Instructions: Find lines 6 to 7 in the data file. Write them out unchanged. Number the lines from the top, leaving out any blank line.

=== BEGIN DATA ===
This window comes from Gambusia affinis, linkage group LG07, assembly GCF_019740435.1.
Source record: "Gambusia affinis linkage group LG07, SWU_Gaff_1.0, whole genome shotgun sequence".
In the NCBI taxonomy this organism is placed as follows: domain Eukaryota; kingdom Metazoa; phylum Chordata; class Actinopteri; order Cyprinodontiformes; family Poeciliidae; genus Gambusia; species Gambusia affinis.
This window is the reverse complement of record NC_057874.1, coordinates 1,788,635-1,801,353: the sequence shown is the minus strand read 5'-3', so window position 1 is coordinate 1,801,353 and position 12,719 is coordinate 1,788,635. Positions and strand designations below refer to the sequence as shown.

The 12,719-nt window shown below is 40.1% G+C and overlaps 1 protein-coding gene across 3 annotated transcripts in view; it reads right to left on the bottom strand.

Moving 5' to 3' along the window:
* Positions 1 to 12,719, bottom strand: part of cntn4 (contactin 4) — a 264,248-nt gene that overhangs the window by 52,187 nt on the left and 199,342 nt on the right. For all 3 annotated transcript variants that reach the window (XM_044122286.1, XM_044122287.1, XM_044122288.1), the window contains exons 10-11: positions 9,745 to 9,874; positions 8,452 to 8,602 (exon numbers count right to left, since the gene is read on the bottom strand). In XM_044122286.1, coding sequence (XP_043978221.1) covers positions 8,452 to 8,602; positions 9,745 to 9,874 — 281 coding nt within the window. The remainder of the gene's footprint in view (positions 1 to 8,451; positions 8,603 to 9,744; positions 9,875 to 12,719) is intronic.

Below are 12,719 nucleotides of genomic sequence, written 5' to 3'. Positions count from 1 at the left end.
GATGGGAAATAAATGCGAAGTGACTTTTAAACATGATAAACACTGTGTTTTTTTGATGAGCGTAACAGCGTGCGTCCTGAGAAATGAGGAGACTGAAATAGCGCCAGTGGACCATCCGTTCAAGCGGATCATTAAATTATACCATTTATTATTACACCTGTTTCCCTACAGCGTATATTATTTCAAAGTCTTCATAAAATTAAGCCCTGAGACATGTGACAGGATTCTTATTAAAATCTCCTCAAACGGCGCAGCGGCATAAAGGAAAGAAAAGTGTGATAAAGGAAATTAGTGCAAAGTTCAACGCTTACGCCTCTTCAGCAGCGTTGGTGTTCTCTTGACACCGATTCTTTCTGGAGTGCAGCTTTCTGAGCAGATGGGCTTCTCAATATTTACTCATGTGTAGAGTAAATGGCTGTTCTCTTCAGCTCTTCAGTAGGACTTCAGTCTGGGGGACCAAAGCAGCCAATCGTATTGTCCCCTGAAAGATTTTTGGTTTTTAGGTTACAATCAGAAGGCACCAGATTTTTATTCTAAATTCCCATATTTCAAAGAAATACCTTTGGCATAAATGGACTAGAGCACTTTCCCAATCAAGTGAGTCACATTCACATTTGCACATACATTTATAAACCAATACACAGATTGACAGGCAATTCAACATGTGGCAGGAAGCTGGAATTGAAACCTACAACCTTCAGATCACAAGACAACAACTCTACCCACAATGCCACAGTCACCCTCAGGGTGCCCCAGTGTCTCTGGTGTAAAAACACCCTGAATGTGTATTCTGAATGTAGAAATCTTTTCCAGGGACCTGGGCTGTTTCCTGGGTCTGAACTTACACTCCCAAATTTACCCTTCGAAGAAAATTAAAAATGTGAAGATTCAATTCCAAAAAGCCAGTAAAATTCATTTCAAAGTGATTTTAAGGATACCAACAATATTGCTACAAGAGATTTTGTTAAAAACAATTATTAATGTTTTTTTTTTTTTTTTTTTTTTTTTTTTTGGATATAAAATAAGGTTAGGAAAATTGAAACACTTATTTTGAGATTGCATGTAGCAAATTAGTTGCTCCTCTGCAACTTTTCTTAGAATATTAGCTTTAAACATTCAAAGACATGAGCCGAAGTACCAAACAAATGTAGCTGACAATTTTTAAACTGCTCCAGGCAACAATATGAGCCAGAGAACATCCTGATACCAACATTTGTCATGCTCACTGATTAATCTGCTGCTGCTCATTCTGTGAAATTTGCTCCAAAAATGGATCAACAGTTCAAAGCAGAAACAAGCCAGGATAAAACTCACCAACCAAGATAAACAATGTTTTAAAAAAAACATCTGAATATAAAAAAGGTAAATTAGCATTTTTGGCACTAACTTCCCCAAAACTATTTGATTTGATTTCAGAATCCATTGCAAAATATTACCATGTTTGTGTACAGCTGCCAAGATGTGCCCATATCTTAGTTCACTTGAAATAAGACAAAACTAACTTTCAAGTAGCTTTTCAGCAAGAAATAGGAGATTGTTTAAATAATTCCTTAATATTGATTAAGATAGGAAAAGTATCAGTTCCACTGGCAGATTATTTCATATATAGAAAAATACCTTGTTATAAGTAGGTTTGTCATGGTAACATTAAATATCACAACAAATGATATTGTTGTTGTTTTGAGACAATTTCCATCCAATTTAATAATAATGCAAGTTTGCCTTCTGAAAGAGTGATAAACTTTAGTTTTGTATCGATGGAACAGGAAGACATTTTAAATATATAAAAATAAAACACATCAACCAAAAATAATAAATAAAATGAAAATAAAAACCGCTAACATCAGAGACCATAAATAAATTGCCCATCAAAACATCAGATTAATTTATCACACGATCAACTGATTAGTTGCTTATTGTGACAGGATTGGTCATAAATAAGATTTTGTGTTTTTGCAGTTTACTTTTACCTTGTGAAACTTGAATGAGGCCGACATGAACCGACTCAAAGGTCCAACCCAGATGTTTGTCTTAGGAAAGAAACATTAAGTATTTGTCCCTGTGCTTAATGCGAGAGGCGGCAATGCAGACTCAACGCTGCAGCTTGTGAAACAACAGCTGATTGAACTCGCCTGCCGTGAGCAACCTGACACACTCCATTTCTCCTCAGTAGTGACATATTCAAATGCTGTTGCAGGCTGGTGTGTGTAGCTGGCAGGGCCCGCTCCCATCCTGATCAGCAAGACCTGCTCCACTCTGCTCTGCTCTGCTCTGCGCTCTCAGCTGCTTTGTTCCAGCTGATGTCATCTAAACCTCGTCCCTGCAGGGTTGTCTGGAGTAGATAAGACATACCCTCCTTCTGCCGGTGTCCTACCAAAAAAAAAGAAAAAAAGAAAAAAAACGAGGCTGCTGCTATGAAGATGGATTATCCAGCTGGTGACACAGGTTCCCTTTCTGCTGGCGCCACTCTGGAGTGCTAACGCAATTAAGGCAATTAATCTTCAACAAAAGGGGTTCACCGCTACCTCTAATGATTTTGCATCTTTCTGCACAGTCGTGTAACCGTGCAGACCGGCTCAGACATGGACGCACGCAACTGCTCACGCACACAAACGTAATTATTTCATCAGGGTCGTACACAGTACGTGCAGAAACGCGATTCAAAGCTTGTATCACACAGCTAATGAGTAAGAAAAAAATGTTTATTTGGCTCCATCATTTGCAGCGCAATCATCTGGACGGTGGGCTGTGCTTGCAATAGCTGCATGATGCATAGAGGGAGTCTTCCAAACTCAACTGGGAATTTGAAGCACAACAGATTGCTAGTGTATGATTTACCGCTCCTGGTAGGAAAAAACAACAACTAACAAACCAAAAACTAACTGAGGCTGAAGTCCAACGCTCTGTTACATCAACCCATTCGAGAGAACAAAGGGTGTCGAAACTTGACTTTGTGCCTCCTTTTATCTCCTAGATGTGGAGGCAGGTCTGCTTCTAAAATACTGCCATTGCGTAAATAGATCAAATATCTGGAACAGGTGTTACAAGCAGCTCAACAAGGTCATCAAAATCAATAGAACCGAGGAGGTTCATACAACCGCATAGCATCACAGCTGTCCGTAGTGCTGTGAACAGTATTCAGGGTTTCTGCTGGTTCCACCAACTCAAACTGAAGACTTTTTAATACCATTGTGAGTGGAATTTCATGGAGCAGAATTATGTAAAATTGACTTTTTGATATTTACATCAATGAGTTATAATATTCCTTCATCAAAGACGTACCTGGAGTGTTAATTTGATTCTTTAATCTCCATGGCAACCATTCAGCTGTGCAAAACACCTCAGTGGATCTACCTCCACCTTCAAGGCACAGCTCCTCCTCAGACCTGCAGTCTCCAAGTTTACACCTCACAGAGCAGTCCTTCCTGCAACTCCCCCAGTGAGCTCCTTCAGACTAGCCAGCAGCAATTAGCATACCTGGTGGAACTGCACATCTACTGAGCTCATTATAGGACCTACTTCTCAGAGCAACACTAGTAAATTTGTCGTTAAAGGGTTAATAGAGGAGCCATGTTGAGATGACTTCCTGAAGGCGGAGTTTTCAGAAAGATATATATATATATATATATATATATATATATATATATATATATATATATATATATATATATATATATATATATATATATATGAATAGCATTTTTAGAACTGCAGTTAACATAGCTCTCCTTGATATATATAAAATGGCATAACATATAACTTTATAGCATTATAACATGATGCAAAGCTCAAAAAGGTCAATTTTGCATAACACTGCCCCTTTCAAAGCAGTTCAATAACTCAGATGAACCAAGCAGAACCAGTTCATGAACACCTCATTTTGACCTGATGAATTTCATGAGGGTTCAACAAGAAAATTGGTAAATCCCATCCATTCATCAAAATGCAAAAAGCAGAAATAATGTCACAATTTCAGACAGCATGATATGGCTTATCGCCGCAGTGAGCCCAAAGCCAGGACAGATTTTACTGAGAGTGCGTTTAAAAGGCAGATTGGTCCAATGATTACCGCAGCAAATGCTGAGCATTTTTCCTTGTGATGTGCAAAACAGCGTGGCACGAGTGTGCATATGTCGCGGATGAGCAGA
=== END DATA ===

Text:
Moving 5' to 3' along the window:
* Positions 1 to 12,719, bottom strand: part of cntn4 (contactin 4) — a 264,248-nt gene that overhangs the window by 52,187 nt on the left and 199,342 nt on the right. For all 3 annotated transcript variants that reach the window (XM_044122286.1, XM_044122287.1, XM_044122288.1), the window contains exons 10-11: positions 9,745 to 9,874; positions 8,452 to 8,602 (exon numbers count right to left, since the gene is read on the bottom strand). In XM_044122286.1, coding sequence (XP_043978221.1) covers positions 8,452 to 8,602; positions 9,745 to 9,874 — 281 coding nt within the window. The remainder of the gene's footprint in view (positions 1 to 8,451; positions 8,603 to 9,744; positions 9,875 to 12,719) is intronic.